Looking Ahead: U.S. Pain Foundation to Continue Prioritizing Medical Marijuana in 2017

Looking Ahead: U.S. Pain Foundation to Continue Prioritizing Medical Marijuana in 2017

By Shaina Smith


Shaina Smith

People living with chronic illness and pain should have access to timely and appropriate treatments. For U.S. Pain Foundation, this includes medical marijuana. For those unaware, medical marijuana is already legal in 25 other states and the District of Columbia.

With the recent passing of states approving medical marijuana programs, we found it fitting to expand on election results and the organization’s support for patients to receive treatment options—alternative modalities which may have had negative responses to their treatment decisions.

While millions of Americans patiently waited to learn of the political results Tuesday night, people with chronic pain conditions were eager to learn if their state would legally afford them the chance to try medicine which has been used to treat various invisible illnesses. Many of those pain warriors rejoiced after learning that Florida, North Dakota and Arkansas approved that a program be established within their state. Montana also succeeded in expanding its medical marijuana program by including post-traumatic stress disorder (PTSD) as a qualifying condition, along with removing the provider’s limit to taking on patients.

“These states have opened up the door for patients to try an alternative, safe treatment option to cope with their medical condition,” stated Ellen Lenox Smith, Co-Director of Medical Marijuana Advocacy for U.S. Pain Foundation. “Although this is a progressive step in the right direction to ensure people with chronic pain can access this alternative therapy option, there is much work to be done.”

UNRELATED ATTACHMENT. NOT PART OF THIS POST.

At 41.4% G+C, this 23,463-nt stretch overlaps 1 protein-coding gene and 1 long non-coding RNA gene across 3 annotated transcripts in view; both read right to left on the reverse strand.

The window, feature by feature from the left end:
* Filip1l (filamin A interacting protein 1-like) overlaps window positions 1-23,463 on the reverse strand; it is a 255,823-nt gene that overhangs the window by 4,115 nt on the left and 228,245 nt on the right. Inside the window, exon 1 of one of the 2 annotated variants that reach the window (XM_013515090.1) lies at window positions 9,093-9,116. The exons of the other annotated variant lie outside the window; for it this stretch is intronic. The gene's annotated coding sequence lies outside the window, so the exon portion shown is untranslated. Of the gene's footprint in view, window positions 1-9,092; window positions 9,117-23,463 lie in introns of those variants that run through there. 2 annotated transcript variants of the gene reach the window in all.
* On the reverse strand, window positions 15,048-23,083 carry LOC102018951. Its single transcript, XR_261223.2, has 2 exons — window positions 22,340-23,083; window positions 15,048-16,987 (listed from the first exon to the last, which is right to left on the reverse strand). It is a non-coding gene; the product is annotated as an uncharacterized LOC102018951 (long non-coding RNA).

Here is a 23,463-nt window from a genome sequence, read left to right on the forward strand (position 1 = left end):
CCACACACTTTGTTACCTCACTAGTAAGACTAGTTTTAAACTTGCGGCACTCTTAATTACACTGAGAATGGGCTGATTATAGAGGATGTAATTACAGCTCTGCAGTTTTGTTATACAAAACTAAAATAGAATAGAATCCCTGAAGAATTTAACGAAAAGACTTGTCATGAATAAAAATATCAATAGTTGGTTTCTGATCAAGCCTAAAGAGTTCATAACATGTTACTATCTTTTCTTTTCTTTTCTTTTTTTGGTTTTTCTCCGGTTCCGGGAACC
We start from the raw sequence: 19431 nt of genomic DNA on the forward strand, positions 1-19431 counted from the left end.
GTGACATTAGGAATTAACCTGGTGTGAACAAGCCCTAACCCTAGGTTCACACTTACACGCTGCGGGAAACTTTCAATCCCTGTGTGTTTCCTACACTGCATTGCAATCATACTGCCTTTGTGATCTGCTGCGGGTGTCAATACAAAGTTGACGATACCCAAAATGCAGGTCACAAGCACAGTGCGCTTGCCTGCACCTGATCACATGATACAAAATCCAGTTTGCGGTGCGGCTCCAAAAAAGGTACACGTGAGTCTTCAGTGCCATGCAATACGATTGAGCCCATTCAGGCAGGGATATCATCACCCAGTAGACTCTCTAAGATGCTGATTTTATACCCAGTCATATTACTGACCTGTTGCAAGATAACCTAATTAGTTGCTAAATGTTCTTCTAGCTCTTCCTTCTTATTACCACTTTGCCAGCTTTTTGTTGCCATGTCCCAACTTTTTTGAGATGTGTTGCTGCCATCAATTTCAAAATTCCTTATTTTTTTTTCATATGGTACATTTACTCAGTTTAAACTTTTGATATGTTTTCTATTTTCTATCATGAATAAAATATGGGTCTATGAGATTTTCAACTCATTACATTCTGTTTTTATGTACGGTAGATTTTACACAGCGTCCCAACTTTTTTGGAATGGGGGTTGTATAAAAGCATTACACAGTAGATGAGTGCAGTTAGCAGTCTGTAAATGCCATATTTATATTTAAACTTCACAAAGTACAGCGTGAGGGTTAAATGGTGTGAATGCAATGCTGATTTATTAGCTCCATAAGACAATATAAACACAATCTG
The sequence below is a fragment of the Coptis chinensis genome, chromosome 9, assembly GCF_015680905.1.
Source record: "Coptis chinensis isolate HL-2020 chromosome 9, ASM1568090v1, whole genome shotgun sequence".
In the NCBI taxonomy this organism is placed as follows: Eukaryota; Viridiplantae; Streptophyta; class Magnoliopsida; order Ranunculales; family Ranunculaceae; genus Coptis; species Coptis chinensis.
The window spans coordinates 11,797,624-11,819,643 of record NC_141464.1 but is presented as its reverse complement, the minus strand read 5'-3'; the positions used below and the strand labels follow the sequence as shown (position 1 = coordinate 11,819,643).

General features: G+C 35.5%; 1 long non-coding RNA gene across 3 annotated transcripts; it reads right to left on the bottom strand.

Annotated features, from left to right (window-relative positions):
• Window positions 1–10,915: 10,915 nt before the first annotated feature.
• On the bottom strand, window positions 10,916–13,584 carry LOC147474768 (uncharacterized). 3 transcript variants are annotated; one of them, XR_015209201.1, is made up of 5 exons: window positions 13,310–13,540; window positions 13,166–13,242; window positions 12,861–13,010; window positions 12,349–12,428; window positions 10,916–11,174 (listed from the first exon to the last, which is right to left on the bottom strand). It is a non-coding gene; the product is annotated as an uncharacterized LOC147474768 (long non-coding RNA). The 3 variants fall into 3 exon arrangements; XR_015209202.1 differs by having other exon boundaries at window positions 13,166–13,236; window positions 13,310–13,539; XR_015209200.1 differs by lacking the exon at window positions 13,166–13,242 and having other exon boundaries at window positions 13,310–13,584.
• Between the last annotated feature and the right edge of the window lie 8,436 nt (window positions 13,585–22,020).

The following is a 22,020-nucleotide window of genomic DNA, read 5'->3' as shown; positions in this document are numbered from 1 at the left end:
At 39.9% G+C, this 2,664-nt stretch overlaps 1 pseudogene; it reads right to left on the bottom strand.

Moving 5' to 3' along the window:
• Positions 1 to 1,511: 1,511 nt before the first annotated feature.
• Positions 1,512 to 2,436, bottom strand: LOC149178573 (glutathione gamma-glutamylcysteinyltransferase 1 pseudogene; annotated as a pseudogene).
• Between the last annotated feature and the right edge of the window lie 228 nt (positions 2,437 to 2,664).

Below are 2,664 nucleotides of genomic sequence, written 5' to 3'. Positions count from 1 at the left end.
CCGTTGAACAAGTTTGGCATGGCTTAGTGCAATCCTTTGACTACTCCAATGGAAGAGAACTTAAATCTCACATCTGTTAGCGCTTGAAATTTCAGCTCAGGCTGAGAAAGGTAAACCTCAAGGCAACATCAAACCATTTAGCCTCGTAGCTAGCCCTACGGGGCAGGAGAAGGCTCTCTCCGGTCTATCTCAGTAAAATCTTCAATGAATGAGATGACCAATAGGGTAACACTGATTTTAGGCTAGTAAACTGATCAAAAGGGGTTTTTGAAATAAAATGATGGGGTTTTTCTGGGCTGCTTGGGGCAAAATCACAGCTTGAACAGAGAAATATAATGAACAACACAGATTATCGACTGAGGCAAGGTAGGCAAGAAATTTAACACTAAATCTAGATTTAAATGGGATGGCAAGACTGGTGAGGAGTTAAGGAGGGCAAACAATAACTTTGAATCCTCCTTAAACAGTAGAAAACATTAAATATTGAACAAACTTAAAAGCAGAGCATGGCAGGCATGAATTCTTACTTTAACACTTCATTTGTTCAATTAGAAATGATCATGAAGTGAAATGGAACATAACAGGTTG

Lenox Smith, who was instrumental in implementing a medical marijuana program within of her state of Rhode Island, has seen first-hand the work that is needed for a state to implement such a system for the chronic pain population. “The real work now begins for Florida, North Dakota and Arkansas, and we encourage patients to continue being engaged in the implementation process,” Lenox Smith noted. “An ideal law for those living with an invisible illness would include language which allows for equal opportunity for residents concerning qualifying conditions, affordable prices and a variety of medical marijuana strains to help accommodate the various needs of patients.”

U.S. Pain recognizes that medical marijuana’s most well-known benefits include pain relief. It has also been shown to alleviate symptoms of a huge variety of serious medical conditions including cancer, AIDS and glaucoma, and is often an effective alternative to synthetic painkillers. For people with serious illness and uncontrollable pain, medical marijuana is the only medicine that relieves their pain and suffering, of treats symptoms of their medical condition without debilitating side effects.

In the coming legislative session, U.S. Pain plans to continue mobilizing its Pain Ambassadors, Advocates and Volunteers to get involved in advocating in those states where medical marijuana programs have yet to be established. The organization understands that the U.S. Food and Drug Administration (FDA) has yet to recognize or approve the marijuana plant as medicine. However, scientific study of the chemicals found in marijuana, called cannabinoids, has led to two FDA-approved medications that contain cannabinoid chemicals in pill form.

As the organization continues supporting a balanced pain management approach toward treating and managing chronic pain conditions, it sees medical marijuana as one alternative therapy option to replace or reduce the use of opioids in chronic pain treatment.

Priority advocacy issues for U.S. Pain Foundation will once again include medical marijuana, with efforts ranging from encouraging advocates to reach out to their elected officials to share their pain journey and reasoning behind their support for medical marijuana and ensuring proposed legislation does not lose the integrity of the existing medical marijuana programs.